Peripheral Arterial Disease
Peripheral arterial disease (PAD) is disease of any blood vessel that is
not part of the heart or brain. Peripheral arterial disease (PAD) is
caused by fatty deposits that can build up in the walls of the arteries
(atherosclerosis). PAD is a common circulatory problem in which narrowed
arteries reduce blood flow to the limbs, usually the legs.
PAD is usually caused by atherosclerosis. Other causes include blood
clots or embolisms, congenital heart disease and inflammation of the
blood vessels called vasculitis.
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PAD can be hereditary. You also may get PAD if you are overweight or
obese, have high blood pressure, diabetes, or high cholesterol .
Unhealthy lifestyle choices such as smoking, eating a high-fat diet and
not getting enough exercise lead to PAD.
High blood pressure or family history of high blood pressure
Stroke or family history of stroke
High cholesterol or family history of high cholesterol
Age 50 or over
High homocysteine level in blood
Family history of PAD
Symptoms of PAD are related to the organ or part of the body deprived of
blood. This includes:
Pain, fatigue, aching, tightness, weakness, cramping or tingling
in the leg(s) brought on by exercise that goes away when resting
Numbness and pain of the legs or feet at rest
Cold hands, legs or feet
Loss of hair on the legs and/or feet
Paleness or blueness of the legs
Weak or absent pulse in the leg
Sores, ulcer, or infection of the feet and legs that heal slowly
Swelling in lower extremities
Your doctor will ask about your symptoms and medical history. A physical
exam will be done. During the exam, your doctor may:
Check the strength of the pulse in the leg arteries
Listen for a whooshing sound in a leg artery or the abdomen
using a stethoscope
Check blood pressure at various points in the leg and compare it
to the normal arm blood pressure
Conduct a treadmill test
Your bodily fluids may be tested and this can be done with blood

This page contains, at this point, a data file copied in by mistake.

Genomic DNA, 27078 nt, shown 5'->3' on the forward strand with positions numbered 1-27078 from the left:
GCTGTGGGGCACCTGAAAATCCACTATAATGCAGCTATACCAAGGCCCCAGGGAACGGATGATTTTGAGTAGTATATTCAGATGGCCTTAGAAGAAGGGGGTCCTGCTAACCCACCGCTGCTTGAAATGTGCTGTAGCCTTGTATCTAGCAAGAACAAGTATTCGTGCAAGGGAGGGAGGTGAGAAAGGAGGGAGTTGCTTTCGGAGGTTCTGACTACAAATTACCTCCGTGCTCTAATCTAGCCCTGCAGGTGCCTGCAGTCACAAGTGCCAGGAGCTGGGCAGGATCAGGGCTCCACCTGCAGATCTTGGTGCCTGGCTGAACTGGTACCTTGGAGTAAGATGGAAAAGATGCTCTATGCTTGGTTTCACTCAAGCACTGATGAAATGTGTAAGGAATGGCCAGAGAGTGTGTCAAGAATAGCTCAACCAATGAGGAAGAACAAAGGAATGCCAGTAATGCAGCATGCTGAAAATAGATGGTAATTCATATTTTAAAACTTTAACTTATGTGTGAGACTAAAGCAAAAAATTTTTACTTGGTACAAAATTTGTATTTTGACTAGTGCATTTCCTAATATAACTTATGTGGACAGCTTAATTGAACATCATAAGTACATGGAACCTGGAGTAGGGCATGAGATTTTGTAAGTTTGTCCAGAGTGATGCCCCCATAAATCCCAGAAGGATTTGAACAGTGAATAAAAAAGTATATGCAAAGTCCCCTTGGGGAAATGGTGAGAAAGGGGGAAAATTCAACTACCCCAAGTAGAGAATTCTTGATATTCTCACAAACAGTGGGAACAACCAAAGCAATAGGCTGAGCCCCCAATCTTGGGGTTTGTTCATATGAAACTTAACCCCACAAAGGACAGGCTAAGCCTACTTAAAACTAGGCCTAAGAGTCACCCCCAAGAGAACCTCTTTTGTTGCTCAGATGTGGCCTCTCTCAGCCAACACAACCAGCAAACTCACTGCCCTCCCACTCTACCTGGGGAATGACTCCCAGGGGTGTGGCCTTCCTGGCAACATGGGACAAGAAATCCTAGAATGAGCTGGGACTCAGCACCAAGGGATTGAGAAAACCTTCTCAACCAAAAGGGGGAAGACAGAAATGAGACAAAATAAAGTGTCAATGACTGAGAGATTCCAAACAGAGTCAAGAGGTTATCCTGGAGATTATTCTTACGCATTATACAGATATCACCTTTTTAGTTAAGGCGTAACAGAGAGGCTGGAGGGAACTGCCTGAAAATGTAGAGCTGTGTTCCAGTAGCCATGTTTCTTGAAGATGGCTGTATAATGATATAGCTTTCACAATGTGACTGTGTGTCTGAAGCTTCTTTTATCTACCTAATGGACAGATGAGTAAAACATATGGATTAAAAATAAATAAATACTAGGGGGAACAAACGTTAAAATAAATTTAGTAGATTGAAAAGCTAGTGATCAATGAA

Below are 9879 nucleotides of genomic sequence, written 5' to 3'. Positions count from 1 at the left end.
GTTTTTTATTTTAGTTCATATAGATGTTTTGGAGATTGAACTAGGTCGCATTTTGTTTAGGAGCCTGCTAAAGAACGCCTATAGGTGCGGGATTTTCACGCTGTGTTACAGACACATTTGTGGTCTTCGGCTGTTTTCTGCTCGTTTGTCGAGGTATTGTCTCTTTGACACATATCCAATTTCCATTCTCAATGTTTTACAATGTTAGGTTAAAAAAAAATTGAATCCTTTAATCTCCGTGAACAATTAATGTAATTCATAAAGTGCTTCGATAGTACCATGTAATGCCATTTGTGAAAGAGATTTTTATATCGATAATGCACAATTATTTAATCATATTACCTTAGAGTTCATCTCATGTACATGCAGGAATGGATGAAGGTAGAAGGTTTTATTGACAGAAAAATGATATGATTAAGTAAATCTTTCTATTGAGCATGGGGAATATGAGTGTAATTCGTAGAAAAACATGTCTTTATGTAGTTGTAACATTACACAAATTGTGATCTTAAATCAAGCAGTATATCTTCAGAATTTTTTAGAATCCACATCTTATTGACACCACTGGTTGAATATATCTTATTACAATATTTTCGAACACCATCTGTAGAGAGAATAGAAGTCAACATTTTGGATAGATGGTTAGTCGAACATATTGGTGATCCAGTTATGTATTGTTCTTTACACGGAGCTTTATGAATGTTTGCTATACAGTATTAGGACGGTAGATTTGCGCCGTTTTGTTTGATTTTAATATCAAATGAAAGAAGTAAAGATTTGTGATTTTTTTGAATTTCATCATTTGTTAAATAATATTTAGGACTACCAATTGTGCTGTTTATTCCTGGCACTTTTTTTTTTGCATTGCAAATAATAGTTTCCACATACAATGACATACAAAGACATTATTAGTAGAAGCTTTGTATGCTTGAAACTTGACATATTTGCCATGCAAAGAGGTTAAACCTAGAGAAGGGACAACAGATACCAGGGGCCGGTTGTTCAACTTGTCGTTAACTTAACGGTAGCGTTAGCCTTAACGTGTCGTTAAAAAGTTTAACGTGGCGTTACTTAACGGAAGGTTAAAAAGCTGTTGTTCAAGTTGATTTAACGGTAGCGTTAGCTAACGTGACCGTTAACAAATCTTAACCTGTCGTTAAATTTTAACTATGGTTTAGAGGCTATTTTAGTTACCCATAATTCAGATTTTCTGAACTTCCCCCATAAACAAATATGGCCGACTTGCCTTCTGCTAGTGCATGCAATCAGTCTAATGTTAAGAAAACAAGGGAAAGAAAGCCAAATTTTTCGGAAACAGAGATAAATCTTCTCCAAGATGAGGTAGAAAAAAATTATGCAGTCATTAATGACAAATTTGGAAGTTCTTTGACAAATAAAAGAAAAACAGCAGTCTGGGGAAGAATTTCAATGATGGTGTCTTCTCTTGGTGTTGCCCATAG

Images may need to be taken of your internal bodily structures
by ultrasound or doppler analysis
Magnetic resonance imaging (MRI)
Your heart activity may need to be tested with an
electrocardiogram (ECG, EKG)
Treatments Offered at the Center for Vascular and Endovascular Surgery
The following procedures are offered for the treatment of peripheral
arterial disease depending on a patient’s diagnosis:
Endovascular Treatments. PAD can be treated through the
following less invasive procedures:
Arteriogram – are specialized X-ray
studies that are frequently done to check for
blockages or narrowing in the blood vessels.
Sometimes it is possible to treat a blockage
found within an artery during an arteriogram.
Balloon angioplasty– a balloon is
inflated in the artery to stretch it.
Stent implant – a wire mesh tube is
placed in the artery; the stent expands and
stays in place, keeping the artery open.
Lower Extremity Bypass. During a lower extremity bypass
surgery a detour is created around a narrowed, or blocked,
section of a leg artery. To create this new path for the blood
to flow to the leg tissues, a vein from another part of the body
or a synthetic graft replaces the vessel.
To help reduce your chances of getting PAD, make the following lifestyle
Blood pressure control
Increased physical activity such as a walking program
Weight loss, if overweight
Low-saturated fat, low-cholesterol diet
Foot care, which is very important for people with diabetes:
Wear shoes that fit properly
Proper treatment of all foot injuries as healing
is slowed when circulation is poor, so the risk
of infection is higher
At the Center for Vascular and Endovascular Surgery, every patient meets
with one of our highly skilled,
Conditions and Treatments
Vascular disease comes in many different forms and our world class
surgeons are experts at diagnosing and treating a wide-spectrum
of vascular diseases.
Cosmetic Vein Center
St. Elizabeth’s Cosmetic Vein
Center offers both cosmetic and therapeutic treatments of varicose
veins and spider veins.
The Vascular Lab provides
many types of testing and diagnostic services to help diagnosis a
variety of vascular diseases.
Many patients who come to the Center for Vascular and Endovascular
Surgery at St. Elizabeth's have
a story to share about their care, recovery, and success after
surgery or other treatments.
Center for Vascular and Endovascular Surgery
St. Elizabeth's Medical Center
736 Cambridge Street
Brighton, MA 02135